U.S. Sen. Tom Udall voiced frustration Tuesday over the Senate’s delay in taking up coronavirus relief legislation passed by the House on Saturday and backed by the White House.
“This should have passed a long time ago,” Udall said during a press call with members of the New Mexico media.
The Family First Coronavirus Response Act would provide free testing COVID-19 for all Americans. It would also provide federal assistance for paid sick leave, $1 billion for enhanced unemployed insurance for workers furloughed by the outbreak, $1 billion for food security programs such as the Supplemental Nutrition Assistance Program (SNAP), student meals, seniors’ nutrition and food banks, as well as increase federal funds for Medicaid to support local, state, tribal and territorial governments and health systems so that they have the resources necessary to combat this crisis, the senator said.
All three members of New Mexico’s House delegation, Democratic U.S. Reps. Deb Haaland, Ben Ray Luján and Xochitl Torres Small, supported the legislation in the House.
Udall said members of the Republican caucus have problems with the legislation. According to reports, Republican senators are concerned about the sick leave provisions of the bill.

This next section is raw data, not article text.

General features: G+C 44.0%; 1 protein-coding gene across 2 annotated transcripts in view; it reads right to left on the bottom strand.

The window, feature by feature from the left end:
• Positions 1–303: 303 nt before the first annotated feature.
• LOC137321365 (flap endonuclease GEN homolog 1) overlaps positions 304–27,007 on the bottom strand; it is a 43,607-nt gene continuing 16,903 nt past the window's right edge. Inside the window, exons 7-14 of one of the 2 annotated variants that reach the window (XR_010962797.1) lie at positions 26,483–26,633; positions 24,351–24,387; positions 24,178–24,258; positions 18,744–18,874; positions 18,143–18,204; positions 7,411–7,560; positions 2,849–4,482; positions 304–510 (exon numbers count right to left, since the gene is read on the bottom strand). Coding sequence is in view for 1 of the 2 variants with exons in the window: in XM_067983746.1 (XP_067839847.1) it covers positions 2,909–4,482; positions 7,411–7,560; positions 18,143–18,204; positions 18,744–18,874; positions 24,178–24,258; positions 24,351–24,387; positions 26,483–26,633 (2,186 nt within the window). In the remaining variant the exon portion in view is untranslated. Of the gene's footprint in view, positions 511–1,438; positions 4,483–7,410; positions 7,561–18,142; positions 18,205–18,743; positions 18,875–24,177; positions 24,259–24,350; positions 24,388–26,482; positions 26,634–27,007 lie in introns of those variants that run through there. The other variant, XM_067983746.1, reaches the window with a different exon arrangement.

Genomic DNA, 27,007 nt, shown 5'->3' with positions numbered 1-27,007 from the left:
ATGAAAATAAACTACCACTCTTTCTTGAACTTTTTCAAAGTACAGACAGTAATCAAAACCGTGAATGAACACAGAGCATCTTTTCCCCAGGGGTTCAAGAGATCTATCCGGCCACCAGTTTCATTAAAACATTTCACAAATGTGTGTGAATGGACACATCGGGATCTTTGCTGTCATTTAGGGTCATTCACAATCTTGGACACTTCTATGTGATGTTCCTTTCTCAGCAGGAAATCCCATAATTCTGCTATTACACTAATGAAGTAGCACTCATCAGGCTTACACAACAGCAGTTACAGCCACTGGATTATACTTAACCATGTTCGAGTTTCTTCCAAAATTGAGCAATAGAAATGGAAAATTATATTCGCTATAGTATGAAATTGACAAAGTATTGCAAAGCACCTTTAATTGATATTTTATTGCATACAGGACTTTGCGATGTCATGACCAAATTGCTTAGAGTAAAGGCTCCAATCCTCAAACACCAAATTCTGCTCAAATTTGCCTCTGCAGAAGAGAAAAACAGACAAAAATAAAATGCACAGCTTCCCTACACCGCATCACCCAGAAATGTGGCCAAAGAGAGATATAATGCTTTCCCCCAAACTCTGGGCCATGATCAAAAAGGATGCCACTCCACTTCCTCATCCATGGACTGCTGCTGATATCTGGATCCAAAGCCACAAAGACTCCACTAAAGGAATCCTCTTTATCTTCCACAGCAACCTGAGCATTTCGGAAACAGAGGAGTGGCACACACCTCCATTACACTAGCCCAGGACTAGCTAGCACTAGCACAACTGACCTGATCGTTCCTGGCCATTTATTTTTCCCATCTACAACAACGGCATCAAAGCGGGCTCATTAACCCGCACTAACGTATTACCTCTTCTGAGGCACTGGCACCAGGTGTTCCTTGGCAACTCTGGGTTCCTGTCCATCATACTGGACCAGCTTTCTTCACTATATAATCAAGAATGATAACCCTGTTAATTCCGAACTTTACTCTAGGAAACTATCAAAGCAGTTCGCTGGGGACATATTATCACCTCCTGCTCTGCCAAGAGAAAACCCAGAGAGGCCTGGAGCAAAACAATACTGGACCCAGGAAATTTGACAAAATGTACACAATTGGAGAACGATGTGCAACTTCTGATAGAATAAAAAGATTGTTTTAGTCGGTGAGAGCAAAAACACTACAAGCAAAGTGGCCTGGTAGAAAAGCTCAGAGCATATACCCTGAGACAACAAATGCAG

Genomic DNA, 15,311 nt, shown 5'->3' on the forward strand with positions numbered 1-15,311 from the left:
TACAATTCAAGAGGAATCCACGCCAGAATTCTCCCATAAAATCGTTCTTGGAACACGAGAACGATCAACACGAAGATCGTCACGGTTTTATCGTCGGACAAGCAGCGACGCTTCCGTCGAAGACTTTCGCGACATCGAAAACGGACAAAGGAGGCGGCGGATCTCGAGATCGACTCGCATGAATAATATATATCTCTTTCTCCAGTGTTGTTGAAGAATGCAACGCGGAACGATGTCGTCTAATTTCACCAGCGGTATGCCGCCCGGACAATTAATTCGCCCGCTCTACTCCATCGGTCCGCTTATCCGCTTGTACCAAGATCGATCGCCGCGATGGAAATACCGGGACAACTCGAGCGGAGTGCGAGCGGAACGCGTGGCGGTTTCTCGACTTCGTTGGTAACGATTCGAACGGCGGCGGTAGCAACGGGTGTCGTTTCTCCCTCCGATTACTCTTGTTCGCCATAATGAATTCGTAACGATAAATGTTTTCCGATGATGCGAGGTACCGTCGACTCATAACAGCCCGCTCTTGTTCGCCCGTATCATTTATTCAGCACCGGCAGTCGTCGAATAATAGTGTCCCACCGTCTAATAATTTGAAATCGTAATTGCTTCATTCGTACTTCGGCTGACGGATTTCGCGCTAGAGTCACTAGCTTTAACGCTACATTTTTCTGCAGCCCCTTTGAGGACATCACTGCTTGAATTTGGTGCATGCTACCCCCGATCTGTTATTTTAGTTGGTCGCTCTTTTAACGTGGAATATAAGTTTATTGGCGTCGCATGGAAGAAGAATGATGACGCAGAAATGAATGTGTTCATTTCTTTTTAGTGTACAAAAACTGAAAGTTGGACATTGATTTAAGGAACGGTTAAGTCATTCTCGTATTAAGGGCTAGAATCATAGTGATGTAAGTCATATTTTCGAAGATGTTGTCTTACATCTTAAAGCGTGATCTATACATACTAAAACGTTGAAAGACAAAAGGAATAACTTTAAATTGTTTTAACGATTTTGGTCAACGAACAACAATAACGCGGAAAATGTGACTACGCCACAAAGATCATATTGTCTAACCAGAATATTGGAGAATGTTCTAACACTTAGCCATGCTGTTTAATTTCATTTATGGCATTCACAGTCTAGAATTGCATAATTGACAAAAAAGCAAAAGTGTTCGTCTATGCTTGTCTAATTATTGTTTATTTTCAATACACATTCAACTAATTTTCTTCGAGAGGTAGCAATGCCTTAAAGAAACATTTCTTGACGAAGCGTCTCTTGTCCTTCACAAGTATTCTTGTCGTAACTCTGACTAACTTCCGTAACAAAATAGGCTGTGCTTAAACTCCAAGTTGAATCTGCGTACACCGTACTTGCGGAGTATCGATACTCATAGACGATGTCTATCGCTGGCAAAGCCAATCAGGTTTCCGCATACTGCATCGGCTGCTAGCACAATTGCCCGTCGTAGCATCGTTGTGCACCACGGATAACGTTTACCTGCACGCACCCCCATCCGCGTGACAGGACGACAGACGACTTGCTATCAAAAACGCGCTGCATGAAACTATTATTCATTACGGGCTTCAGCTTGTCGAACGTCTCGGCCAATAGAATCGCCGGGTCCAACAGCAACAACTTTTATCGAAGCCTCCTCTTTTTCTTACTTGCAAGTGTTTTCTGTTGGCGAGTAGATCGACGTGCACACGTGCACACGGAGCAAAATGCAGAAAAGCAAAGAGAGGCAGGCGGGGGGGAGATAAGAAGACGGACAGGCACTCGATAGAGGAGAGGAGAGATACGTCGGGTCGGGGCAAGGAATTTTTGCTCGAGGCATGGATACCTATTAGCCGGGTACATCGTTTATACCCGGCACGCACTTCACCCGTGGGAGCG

The senator said the bill is one of the first federal response steps in relief for families. “It should not be the last,” Udall said.
The senator said he was among Senate Democrats crafting a more than $750 billion economic assistance package that includes both economic relief measures and public health emergency response funding.
The package would provide resources to increase hospitals’ treatment capacity. It would enhance unemployment insurance. It would put federal loan payments into forbearance and place moratoriums on evictions and mortgage foreclosures.
“It would also provide relief for small businesses,” Udall said.
The legislation would help childcare centers and help keep public transportation running, he said.
Udall criticized President Donald Trump over reports the president told governors, including New Mexico Gov. Michelle Lujan Grisham, that they had to get respirators and other hospital equipment to treat the coronavirus on their own.
“The fact is, states and local governments have had to take the lead on this,” he said.
Udall said he and other lawmakers are urging the Trump administration to provide the resources for the ventilators and other supplies through provisions of the Defense Production Act.